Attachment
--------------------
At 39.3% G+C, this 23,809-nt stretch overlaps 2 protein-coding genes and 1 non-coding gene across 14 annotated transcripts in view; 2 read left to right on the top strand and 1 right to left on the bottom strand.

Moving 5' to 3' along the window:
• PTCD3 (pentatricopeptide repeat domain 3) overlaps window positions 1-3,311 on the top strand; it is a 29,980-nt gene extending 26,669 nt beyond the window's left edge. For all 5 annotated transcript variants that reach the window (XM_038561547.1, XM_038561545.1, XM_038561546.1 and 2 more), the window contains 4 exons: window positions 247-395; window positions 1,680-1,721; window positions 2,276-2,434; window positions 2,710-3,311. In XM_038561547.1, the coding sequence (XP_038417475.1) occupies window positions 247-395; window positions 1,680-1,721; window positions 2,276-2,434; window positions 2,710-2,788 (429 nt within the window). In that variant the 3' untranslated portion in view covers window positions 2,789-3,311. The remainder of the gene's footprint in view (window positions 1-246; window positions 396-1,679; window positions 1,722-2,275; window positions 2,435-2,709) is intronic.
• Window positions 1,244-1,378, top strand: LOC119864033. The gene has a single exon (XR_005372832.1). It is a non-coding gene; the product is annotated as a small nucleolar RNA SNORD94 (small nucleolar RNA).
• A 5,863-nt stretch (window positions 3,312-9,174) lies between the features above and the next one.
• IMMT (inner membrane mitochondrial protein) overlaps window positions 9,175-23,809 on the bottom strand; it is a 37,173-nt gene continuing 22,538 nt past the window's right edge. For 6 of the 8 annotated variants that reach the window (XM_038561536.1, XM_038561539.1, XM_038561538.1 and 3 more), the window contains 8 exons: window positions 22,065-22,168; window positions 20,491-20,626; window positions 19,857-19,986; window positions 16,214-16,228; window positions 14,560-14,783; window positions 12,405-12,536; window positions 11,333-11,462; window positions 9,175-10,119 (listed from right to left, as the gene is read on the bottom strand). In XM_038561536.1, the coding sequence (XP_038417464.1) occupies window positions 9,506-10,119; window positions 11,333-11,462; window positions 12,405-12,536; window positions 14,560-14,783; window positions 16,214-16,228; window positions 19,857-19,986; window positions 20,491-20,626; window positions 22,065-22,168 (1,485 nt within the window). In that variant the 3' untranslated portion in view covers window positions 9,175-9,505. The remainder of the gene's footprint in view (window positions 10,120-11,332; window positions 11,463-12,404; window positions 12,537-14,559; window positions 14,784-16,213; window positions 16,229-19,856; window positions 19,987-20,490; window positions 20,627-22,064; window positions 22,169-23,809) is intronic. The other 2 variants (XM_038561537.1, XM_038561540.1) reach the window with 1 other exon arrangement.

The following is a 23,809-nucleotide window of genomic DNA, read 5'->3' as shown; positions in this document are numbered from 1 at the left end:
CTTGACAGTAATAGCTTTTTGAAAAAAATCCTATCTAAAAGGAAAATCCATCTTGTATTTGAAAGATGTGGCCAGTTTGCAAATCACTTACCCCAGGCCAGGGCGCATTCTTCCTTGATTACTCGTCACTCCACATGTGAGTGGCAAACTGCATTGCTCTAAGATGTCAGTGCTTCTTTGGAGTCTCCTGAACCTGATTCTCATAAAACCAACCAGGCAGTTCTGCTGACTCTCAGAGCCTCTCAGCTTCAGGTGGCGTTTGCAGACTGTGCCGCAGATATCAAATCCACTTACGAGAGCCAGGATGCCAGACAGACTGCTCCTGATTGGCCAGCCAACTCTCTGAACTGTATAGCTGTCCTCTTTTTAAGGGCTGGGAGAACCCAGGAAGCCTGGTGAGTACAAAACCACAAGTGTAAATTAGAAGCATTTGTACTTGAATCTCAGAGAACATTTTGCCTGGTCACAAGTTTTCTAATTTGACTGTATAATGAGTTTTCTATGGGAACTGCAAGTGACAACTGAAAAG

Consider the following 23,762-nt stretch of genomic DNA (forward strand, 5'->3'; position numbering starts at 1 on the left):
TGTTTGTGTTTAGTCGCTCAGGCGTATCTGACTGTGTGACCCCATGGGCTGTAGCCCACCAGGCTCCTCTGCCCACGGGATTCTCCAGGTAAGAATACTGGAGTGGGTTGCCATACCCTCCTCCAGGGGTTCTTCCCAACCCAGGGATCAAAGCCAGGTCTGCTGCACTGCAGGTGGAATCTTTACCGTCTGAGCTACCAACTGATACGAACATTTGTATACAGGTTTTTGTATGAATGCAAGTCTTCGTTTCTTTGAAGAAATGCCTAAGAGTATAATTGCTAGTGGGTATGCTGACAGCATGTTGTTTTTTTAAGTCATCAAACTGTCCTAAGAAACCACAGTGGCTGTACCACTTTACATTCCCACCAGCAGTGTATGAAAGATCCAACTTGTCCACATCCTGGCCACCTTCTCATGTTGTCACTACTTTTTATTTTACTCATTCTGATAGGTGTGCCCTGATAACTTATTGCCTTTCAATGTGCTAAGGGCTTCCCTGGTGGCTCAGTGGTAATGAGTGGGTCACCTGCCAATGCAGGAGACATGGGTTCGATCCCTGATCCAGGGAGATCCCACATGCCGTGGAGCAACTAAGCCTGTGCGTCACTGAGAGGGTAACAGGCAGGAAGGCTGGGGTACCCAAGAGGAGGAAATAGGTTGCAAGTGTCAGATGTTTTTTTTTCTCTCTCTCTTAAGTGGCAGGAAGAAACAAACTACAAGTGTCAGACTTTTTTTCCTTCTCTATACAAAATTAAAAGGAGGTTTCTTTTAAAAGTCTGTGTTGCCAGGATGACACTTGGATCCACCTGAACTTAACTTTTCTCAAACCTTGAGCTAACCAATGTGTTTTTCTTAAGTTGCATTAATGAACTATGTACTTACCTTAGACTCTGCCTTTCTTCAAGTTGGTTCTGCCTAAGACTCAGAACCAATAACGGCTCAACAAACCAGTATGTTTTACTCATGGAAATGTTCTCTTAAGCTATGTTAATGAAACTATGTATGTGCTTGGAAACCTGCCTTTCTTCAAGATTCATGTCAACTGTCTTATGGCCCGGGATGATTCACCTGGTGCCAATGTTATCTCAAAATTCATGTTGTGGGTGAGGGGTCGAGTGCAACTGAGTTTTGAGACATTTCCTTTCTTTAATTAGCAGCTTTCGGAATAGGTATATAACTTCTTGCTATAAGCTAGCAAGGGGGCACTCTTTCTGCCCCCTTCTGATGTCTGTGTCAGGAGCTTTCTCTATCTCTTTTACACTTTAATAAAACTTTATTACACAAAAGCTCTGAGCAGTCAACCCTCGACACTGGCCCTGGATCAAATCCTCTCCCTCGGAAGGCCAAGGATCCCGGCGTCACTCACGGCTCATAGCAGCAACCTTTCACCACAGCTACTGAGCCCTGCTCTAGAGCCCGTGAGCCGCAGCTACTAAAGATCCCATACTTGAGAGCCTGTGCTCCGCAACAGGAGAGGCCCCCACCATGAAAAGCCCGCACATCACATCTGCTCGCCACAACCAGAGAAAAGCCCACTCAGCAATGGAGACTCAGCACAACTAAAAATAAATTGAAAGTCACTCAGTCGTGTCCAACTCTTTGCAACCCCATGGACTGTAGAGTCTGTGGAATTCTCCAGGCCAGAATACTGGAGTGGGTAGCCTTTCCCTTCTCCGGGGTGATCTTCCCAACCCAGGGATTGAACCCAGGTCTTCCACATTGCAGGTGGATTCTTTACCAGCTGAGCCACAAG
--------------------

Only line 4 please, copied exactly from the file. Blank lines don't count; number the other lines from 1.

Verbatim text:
• Window positions 1,244-1,378, top strand: LOC119864033. The gene has a single exon (XR_005372832.1). It is a non-coding gene; the product is annotated as a small nucleolar RNA SNORD94 (small nucleolar RNA).